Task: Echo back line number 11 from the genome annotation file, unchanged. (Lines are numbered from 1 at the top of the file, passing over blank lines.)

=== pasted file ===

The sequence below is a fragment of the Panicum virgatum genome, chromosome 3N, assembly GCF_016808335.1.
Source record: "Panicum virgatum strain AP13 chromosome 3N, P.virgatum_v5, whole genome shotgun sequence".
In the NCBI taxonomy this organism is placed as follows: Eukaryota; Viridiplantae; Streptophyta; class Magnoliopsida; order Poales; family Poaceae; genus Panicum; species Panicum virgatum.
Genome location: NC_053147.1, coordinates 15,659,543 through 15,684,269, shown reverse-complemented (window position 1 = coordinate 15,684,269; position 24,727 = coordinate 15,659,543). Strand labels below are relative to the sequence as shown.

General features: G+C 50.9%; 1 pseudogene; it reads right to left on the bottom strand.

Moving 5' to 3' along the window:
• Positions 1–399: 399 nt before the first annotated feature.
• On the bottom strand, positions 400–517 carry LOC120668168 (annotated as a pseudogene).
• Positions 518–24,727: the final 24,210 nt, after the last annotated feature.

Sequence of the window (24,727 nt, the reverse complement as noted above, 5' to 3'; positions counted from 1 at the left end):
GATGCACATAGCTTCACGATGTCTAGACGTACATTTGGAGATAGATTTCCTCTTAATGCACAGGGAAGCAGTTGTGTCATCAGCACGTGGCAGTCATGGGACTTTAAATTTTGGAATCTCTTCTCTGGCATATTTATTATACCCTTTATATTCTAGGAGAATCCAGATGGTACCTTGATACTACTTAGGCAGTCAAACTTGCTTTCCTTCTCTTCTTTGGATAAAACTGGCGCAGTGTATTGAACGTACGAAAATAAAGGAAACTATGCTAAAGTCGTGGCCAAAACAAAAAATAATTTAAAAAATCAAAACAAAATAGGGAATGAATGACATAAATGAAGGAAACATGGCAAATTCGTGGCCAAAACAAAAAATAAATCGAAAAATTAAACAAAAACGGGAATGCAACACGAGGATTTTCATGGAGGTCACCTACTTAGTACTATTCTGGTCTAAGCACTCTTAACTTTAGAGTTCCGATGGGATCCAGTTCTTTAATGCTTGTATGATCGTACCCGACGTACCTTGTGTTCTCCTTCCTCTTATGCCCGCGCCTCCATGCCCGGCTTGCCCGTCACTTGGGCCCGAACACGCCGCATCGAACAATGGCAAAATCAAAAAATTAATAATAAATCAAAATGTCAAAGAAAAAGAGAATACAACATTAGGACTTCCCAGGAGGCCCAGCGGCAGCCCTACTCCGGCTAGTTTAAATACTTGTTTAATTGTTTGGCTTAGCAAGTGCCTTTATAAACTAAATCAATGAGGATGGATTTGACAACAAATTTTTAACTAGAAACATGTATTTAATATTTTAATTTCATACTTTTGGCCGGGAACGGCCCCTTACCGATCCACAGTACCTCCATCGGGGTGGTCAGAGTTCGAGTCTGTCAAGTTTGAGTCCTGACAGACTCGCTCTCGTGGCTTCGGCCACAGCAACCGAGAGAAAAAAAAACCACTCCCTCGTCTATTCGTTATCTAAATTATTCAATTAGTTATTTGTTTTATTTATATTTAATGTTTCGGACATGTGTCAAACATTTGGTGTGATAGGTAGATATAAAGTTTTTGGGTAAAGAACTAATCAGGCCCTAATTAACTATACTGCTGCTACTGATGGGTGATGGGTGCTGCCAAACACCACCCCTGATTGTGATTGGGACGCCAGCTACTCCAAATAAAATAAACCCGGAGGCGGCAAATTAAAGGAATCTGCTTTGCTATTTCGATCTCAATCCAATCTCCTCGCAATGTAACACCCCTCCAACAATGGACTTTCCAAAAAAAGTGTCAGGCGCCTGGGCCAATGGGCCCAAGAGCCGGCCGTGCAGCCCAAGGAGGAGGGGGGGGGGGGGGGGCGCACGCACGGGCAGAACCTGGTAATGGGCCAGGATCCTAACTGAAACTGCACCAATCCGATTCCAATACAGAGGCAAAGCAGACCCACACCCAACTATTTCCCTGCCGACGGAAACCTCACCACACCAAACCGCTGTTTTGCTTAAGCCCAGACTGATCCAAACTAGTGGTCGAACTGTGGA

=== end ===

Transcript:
GATGCACATAGCTTCACGATGTCTAGACGTACATTTGGAGATAGATTTCCTCTTAATGCACAGGGAAGCAGTTGTGTCATCAGCACGTGGCAGTCATGGGACTTTAAATTTTGGAATCTCTTCTCTGGCATATTTATTATACCCTTTATATTCTAGGAGAATCCAGATGGTACCTTGATACTACTTAGGCAGTCAAACTTGCTTTCCTTCTCTTCTTTGGATAAAACTGGCGCAGTGTATTGAACGTACGAAAATAAAGGAAACTATGCTAAAGTCGTGGCCAAAACAAAAAATAATTTAAAAAATCAAAACAAAATAGGGAATGAATGACATAAATGAAGGAAACATGGCAAATTCGTGGCCAAAACAAAAAATAAATCGAAAAATTAAACAAAAACGGGAATGCAACACGAGGATTTTCATGGAGGTCACCTACTTAGTACTATTCTGGTCTAAGCACTCTTAACTTTAGAGTTCCGATGGGATCCAGTTCTTTAATGCTTGTATGATCGTACCCGACGTACCTTGTGTTCTCCTTCCTCTTATGCCCGCGCCTCCATGCCCGGCTTGCCCGTCACTTGGGCCCGAACACGCCGCATCGAACAATGGCAAAATCAAAAAATTAATAATAAATCAAAATGTCAAAGAAAAAGAGAATACAACATTAGGACTTCCCAGGAGGCCCAGCGGCAGCCCTACTCCGGCTAGTTTAAATACTTGTTTAATTGTTTGGCTTAGCAAGTGCCTTTATAAACTAAATCAATGAGGATGGATTTGACAACAAATTTTTAACTAGAAACATGTATTTAATATTTTAATTTCATACTTTTGGCCGGGAACGGCCCCTTACCGATCCACAGTACCTCCATCGGGGTGGTCAGAGTTCGAGTCTGTCAAGTTTGAGTCCTGACAGACTCGCTCTCGTGGCTTCGGCCACAGCAACCGAGAGAAAAAAAAACCACTCCCTCGTCTATTCGTTATCTAAATTATTCAATTAGTTATTTGTTTTATTTATATTTAATGTTTCGGACATGTGTCAAACATTTGGTGTGATAGGTAGATATAAAGTTTTTGGGTAAAGAACTAATCAGGCCCTAATTAACTATACTGCTGCTACTGATGGGTGATGGGTGCTGCCAAACACCACCCCTGATTGTGATTGGGACGCCAGCTACTCCAAATAAAATAAACCCGGAGGCGGCAAATTAAAGGAATCTGCTTTGCTATTTCGATCTCAATCCAATCTCCTCGCAATGTAACACCCCTCCAACAATGGACTTTCCAAAAAAAGTGTCAGGCGCCTGGGCCAATGGGCCCAAGAGCCGGCCGTGCAGCCCAAGGAGGAGGGGGGGGGGGGGGGGCGCACGCACGGGCAGAACCTGGTAATGGGCCAGGATCCTAACTGAAACTGCACCAATCCGATTCCAATACAGAGGCAAAGCAGACCCACACCCAACTATTTCCCTGCCGACGGAAACCTCACCACACCAAACCGCTGTTTTGCTTAAGCCCAGACTGATCCAAACTAGTGGTCGAACTGTGGA